A proposed state law establishing a $6.75 minimum wage likely will go to voters in November, making Arizona one of several states with similar ballot issues this year.
Arizona does not have a minimum wage law, but most employers are required to abide by federal minimum wage law. The federal minimum wage, now at $5.15 an hour, hasn't been increased since 1997. Adjusted for inflation, that is about $6.25 in today's dollar.
Since Congress has declined to raise the federal minimum wage, a broad effort to take on the issue at the state level has spread across the nation.
Wisconsin raised its minimum wage by 14 percent on June 1, and 12 more states will increase the minimum hourly rate by the end of the year. Massachusetts is poised to enact the highest minimum wage in the nation, $8.25 an hour.
Besides Arizona, up to five other states could put proposals on their November ballots.
An initiative spearheaded by the Arizona AFL-CIO would establish a state minimum wage of $6.75 an hour - a 30 percent raise for those earning the federal minimum. The wage would then be adjusted for inflation annually.
State legislators have introduced minimum-wage bills for several years in a row, but the bills have gone nowhere. Opponents of a state minimum wage argue it will cost entry-level jobs.
"We decided to take this to the people," said Rebekah Friend, president of the Arizona AFL-CIO and chairwoman of the Arizona Minimum Wage Coalition. The group chose the $6.75 number based on polls that showed it was a popularly acceptable wage, she said.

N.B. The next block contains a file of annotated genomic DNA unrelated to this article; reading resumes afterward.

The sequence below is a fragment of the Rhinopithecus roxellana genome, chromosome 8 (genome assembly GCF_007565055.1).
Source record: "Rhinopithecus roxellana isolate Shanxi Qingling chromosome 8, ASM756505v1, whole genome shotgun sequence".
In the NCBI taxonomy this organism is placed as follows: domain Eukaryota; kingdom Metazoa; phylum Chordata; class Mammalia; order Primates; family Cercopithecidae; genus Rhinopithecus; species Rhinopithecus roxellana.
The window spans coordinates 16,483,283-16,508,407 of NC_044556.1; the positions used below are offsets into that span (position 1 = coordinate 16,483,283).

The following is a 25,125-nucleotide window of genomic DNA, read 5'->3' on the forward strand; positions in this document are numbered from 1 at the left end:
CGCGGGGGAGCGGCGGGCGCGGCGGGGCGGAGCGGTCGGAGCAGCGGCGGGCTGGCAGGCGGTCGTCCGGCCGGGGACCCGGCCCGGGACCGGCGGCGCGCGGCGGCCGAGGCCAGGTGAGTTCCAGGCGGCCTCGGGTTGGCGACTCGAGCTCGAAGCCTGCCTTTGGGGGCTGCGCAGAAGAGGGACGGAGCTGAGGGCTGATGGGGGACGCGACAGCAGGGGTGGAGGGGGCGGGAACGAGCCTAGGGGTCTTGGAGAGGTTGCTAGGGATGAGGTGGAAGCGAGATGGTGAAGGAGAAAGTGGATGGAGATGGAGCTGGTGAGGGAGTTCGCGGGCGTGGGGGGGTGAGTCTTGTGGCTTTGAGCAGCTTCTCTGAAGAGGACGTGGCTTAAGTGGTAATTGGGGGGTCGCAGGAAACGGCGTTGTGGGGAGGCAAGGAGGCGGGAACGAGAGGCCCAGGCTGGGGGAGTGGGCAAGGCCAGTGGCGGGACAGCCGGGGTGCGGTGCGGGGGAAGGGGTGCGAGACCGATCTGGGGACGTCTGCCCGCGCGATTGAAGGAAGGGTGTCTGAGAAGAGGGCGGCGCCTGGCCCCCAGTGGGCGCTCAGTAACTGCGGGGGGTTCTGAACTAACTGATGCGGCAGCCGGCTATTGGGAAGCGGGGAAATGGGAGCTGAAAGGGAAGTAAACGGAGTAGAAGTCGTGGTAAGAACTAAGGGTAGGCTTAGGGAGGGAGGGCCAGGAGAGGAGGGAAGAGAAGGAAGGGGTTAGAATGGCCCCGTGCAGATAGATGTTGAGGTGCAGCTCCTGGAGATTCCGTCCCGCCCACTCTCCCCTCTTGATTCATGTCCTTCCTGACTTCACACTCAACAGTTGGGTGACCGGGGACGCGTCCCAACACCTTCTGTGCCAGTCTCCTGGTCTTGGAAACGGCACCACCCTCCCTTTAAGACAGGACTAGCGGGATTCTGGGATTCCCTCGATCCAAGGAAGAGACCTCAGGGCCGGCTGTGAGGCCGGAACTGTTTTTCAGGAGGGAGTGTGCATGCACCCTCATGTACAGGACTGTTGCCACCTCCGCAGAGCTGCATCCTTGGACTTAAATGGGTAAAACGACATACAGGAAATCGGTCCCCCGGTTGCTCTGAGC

"You can't live adequately on $5.15 an hour," Friend said. "You deserve to make a decent wage."
Thousands of Arizonans have signed petitions that could send the minimum wage law initiative to the November ballot.
The last day to sign a petition is Thursday. The coalition needs 122,000-plus signatures by July 5 to get the initiative on the ballot. It has collected more signatures than it needs and has turned its efforts to voter turnout, said Kristi Taylor, political field director for Arizona ACORN, one of the members of the coalition.
Higher wage an incentive
Sylvia Salomon, who signed a petition in South Tucson on Friday, said she'd like to see a higher minimum wage because better pay is an incentive for unemployed people, like her teenager, to look for work.
Few people actually earn the minimum wage in Arizona, but the state has no way to count them. The average Arizonan earns $16.80 an hour, according to the Arizona Department of Economic Security's Research Administration.
Friend, of the AFL-CIO, estimates 145,000 Arizonans, or roughly 5 percent of the workforce, would get a raise if the initiative passes. About 74 percent of people earning minimum wage are at least 20 years old, she said, so it's not all teens with after-school jobs.
Nationwide, around 3 percent of the hourly work force, or about 2 million workers, earn $5.15 or less, according to the Bureau of Labor Statistics.
Popular opinion seems to support the initiative. In March, a Grand Canyon State Poll conducted by the Social Research Laboratory at Northern Arizona University showed 81 percent of survey respondents said they were supporters.